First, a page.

Some pastors meet with their staff every week to review the upcoming messages. They collectively give input, share creative ideas, point out gaps, and poke holes in the content so it’s a solid presentation and message when it’s delivered. It would be great to invite some teenagers into that process each week, as well.

Although it’s probably difficult to do that on another evening of the week when teens are not in school, you could at least grab some home schooled kids and ask them to be a part of the weekly brainstorming meeting during the day. They can definitely give input that will help your pastor craft the message for their demographic in ways none of us can.

And I guarantee that those kids will be listening intently when the message is delivered. They will feel like they have a huge stake in what’s being presented because their influence was heard and respected. They’ll retain a lot of what’s taught, if not all of it!

5. Include teens into small groups with adults.

A friend of mine who’s a pastor at another church in my town shares a story about their intergenerational small groups. They didn’t necessarily want the small groups to be intergenerational, but because there wasn’t anything else for their children during that time and because the kids were too young to leave at home, they brought them along to their home groups and included them in the discussions.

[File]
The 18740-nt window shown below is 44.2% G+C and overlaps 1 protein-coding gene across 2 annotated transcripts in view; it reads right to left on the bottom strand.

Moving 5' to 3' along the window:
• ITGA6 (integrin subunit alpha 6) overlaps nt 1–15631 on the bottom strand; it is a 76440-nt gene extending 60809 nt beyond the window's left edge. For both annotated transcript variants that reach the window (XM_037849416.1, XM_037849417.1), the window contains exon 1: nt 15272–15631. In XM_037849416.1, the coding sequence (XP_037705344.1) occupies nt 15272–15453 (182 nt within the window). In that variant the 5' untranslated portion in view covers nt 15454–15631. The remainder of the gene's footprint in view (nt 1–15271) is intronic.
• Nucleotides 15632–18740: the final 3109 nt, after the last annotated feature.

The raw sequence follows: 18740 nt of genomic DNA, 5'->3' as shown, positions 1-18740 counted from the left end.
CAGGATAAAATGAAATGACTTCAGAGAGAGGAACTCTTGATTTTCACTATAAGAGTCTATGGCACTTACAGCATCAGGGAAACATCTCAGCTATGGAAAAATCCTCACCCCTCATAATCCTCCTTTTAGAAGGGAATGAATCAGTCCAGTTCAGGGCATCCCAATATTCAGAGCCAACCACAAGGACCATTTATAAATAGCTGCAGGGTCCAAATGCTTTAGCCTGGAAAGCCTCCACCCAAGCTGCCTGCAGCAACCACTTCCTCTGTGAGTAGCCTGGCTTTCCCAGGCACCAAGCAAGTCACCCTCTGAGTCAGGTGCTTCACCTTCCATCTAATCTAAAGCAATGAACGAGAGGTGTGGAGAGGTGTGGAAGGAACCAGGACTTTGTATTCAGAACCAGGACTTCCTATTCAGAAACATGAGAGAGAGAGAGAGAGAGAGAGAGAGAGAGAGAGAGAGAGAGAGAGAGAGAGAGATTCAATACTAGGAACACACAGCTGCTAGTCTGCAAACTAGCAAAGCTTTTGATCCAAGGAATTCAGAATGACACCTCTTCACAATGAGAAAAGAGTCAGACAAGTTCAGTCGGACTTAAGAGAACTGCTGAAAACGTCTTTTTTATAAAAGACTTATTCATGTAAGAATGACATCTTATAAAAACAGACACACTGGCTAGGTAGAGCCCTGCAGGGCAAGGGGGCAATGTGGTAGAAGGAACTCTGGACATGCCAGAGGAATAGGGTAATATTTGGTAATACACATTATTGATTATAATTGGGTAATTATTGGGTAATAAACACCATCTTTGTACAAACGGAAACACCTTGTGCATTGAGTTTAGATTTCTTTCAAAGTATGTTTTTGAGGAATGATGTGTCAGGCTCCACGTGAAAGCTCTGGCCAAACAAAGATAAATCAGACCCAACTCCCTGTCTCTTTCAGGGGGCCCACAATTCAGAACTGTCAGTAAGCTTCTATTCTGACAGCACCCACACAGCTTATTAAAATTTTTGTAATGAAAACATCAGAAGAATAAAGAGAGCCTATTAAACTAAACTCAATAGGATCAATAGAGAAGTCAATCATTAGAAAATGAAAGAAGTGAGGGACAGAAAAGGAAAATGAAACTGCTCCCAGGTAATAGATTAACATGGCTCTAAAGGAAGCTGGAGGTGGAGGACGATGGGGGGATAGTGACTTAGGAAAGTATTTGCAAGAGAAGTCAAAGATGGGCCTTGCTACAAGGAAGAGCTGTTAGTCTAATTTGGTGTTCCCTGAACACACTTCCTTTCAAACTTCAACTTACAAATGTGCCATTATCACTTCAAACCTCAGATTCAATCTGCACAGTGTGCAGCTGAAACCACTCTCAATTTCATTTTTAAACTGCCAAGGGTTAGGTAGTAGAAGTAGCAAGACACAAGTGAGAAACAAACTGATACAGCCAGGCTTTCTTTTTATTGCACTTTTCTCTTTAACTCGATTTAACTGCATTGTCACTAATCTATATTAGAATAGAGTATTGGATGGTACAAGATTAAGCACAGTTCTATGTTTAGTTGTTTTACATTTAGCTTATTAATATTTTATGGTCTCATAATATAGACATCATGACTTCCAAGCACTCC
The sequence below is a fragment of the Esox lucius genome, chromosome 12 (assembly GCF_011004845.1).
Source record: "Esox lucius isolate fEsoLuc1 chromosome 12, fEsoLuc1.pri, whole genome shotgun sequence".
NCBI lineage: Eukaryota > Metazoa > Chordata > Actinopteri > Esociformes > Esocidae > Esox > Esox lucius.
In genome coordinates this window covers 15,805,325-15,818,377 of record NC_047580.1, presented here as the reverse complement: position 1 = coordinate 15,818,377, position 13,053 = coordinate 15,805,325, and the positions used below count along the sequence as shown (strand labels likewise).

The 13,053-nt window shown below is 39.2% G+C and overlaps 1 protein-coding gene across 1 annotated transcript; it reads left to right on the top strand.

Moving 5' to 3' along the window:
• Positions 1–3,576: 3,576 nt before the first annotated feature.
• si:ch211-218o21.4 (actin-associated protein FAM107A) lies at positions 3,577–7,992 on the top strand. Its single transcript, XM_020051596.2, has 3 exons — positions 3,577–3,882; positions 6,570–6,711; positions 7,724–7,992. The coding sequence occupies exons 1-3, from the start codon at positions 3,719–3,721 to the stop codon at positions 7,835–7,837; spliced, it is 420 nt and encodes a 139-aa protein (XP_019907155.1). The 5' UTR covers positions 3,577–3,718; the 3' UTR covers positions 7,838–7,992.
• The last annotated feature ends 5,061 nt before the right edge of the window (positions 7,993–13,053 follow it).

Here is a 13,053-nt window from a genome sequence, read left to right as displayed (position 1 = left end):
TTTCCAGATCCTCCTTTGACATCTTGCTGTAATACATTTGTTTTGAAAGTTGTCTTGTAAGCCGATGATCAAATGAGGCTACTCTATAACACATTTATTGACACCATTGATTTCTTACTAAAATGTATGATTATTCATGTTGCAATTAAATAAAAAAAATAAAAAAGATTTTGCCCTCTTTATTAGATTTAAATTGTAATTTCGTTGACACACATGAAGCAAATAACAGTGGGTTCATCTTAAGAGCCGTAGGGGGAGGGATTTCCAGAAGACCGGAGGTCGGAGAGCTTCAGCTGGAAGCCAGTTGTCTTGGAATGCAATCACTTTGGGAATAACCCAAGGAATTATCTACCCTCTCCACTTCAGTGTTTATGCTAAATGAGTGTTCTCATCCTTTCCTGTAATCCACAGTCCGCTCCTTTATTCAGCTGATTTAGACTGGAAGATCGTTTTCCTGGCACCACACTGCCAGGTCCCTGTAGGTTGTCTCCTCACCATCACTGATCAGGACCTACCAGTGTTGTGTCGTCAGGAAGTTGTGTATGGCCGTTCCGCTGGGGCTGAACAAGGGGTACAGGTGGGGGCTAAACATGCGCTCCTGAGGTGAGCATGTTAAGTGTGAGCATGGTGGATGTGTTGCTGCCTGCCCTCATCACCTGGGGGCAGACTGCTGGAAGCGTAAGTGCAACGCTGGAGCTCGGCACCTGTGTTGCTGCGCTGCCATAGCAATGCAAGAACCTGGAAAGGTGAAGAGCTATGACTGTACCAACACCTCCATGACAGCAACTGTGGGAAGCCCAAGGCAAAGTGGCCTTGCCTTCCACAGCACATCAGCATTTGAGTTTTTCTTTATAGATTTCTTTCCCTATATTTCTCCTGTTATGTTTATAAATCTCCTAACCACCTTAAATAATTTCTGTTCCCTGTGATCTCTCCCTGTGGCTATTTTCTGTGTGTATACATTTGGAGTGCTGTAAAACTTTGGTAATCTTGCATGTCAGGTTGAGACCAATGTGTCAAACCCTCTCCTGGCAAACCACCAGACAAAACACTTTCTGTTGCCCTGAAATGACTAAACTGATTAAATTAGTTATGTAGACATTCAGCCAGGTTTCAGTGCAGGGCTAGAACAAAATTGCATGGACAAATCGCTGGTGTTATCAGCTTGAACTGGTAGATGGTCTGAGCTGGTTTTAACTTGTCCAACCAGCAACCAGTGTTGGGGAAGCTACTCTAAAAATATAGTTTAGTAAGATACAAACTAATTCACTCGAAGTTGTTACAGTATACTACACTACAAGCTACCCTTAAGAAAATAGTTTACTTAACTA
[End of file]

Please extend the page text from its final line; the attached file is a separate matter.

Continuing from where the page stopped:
While he thought the discussions might become a bit juvenile for the adults, he says it actually became very valuable for them. Their young kids speak up and challenge them on so many levels. They have insights and questions they never considered.

One evening they were taking about Good Samaritan and his 8 year old son said, “So, why do we just sit here? We need to go out and help people.” The parents sat there for a second, feeling a bit jarred from the comfort zone of the couches, and had to admit that he was right. So in the weeks that followed, the small group took their kids out to serve in the community in place of their normal meeting time. As a result, the families grew together spiritually and bonded in ways that never would have happened had they been split up into age appropriate groups.

6. Invite teenagers into church board meetings.

I suggested this to one church and a deacon said, “No way! I would be embarrassed for my teenager to see what happens in there.” All the more reason to get your act together and have teenagers in there!

Seriously, don’t dismiss this one too quickly. I’m not saying they have to be voting members of the church board, but they can certainly give valuable input and perspectives in an advisory role. Don’t discount this aspect of church as for adults only or, “Teens wouldn’t be interested in this kind of stuff.” Some are! Find a couple solid and spiritually mature teenagers and invite them to be a part of the church’s bigger picture decisions and meetings. Teach them how a church budget works, how your church’s values play out in your decision making process, how church conflicts are resolved, and more.

The key isn’t just to integrate teens into areas that are comfortable and easy for us, but to plug them into every aspect of the church and form the church’s plans around them as much as anyone else. Give them the opportunity to have the same stake in your church that the adults have. Hold them to a higher standard and expect them to step up to it. Many of them will.

This article was first published at StudentMinistry.org.